What causes a hangover?

If you’ve had a big night on the town, there are a multitude of chemical and physical processes occurring inside your body that make you feel hungover.

First, it is important to know that only 10 percent of alcohol leaves your system via breath, sweat and urine. The remaining 90 percent is metabolized, and the by-products of that process cause many hangover symptoms.

Dehydration is one of the most significant causes of hangovers. Alcohol is a diuretic, which means that your body uses more water to process the alcohol than you get from the drinks, leaving you feeling dehydrated in the morning. And, the alcohol itself causes chemical changes in your body that increase how much water your body expels through urination. The resulting dehydration contributes to weakness, headaches and other symptoms.

Some of the weakness and shakiness you feel when hungover comes from a drop in blood sugar. Your liver uses sucrose to process alcohol. After several drinks, you may begin to feel the effects of hypoglycemia, or very low blood sugar levels. This can also make you feel more tired and affect your mood.

As your liver processes alcohol, it’s producing a chemical byproduct called acetaldehyde, a toxin that is 30 times more damaging to your body than the alcohol itself. The presence of acetaldehyde in your body contributes to all the symptoms of a hangover.

Alcohol also irritates the lining of your stomach. It increases stomach acid production that can lead to abdominal pain, nausea or vomiting.

So, as good as that wine tasted with dinner, if you’re going to enjoy more than one or two drinks, you need to take steps to counter the myriad factors that can cause a hangover.

How long does alcohol stay in the body?

Many factors contribute to how long alcohol stays in your system, including weight, gender, age and drug use. Alcohol has a greater effect on people with lower bodyweight. It also stays in the systems of females longer than males, and younger people usually see alcohol levels drop more quickly.

The metabolism, or breakdown, of alcohol is equivalent to about one standard drink per hour regardless of body size.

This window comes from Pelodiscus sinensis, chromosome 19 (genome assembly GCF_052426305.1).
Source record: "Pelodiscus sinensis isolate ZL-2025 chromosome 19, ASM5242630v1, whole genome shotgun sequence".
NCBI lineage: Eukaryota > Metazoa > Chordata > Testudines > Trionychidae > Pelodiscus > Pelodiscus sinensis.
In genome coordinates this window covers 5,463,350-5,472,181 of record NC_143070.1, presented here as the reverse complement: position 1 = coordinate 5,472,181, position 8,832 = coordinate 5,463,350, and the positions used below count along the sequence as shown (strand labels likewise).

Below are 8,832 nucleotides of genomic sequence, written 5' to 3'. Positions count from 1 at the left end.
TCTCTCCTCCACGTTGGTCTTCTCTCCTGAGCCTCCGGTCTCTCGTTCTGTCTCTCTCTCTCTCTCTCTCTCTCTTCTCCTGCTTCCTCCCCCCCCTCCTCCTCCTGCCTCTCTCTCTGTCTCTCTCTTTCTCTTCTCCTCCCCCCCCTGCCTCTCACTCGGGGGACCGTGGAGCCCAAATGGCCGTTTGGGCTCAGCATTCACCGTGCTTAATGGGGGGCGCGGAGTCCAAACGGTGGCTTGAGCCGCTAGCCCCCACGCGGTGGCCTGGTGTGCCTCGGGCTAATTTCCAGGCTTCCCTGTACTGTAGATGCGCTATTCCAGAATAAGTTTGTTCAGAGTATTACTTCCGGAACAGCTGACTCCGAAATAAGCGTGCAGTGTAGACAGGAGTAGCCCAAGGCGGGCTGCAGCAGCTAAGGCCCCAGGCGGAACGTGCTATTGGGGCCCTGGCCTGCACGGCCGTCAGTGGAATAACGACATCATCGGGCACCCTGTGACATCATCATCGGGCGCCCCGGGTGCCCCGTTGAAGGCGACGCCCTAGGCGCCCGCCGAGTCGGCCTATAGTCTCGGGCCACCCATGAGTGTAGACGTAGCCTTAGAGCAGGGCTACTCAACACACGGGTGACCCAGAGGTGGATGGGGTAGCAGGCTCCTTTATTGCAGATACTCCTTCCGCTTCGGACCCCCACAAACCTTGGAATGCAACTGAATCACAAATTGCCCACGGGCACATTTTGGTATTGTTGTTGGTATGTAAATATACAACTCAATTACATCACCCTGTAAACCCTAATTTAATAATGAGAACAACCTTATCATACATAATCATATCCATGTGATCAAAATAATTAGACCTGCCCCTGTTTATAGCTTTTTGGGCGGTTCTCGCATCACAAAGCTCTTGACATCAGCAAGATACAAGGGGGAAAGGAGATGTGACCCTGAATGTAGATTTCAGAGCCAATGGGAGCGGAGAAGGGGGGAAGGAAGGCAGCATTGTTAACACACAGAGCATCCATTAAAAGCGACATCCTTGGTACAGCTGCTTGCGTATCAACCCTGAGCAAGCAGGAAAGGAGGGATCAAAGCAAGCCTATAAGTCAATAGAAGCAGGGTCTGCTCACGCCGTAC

How do I cure a hangover?

There is no “cure” for a hangover. Rather, the best course of action is prevention and taking steps to mitigate symptoms.

One easy prevention method is to eat before drinking. Eating foods high in fiber, protein and fat will help. Fatty foods moderate the body’s absorption of alcohol and high-fiber foods can help break down and absorb alcohol in your stomach, keeping it from reaching the bloodstream as quickly.

Take vitamin C and a B mixture. Vitamin C is good for just about everything and B vitamins help your body process carbs and other sugars and starches that are commonly found in alcohol.

And, of course, if you’ve decided to have a few drinks, RESQWATER can help address the root causes of hangovers.

How does RESQWATER help prevent hangovers?

SIX6016_0137There’s no denying that after we’ve been out celebrating at night, our body feels a lot less like celebrating in the morning. RESQWATER contains ingredients that can help your body return to center.

First off, every bottle of RESQWATER contains 8 oz of water, which helps prevent dehydration during and after drinking. Dehydration is one of the main causes of hangovers.

We’ve also included an ingredient called N-acetyl Cysteine, or NAC, that helps your body convert all that acetaldehyde into harmless acetic acid.

RESQWATER includes milk thistle, which has been known to have anti-inflammatory and antioxidant properties, to help promote healthy liver function. We’ve also added organic prickly pear cactus fruit extract, which can decrease inflammation and reduce nausea and upset stomach, sucrose from organic evaporated cane juice, electrolytes and B vitamins. This combination of ingredients makes RESQWATER an ideal anti-hangover drink.

Why do different alcohols cause different hangovers?

No matter what your choice of alcohol is when celebrating, if you overdo it, you’re going to feel it the next morning. But keeping in mind what you’re drinking can help with hangovers.

Drinks with a higher concentration of congeners have been found to cause more severe hangover symptoms. Congeners are the impurities left over, or sometimes added to alcohol in the production and distillation process. The congeners account for the various flavors, colors and odors of different alcohols. Congeners are toxic and can interfere with cell function.

Generally speaking, darker liquors — such as bourbon, brandy and whiskey — and beers and red wine have higher congener counts than clear liquors — rum, vodka and gin — and white wines.

One other tip to note is the carbonation in beer will speed up the absorption of alcohol so drinking beer before liquor may decrease the body’s ability to process alcohol resulting in more severe hangovers. Hence, “Beer before liquor you’ve never been sicker. Liquor before beer, you’re in the clear.”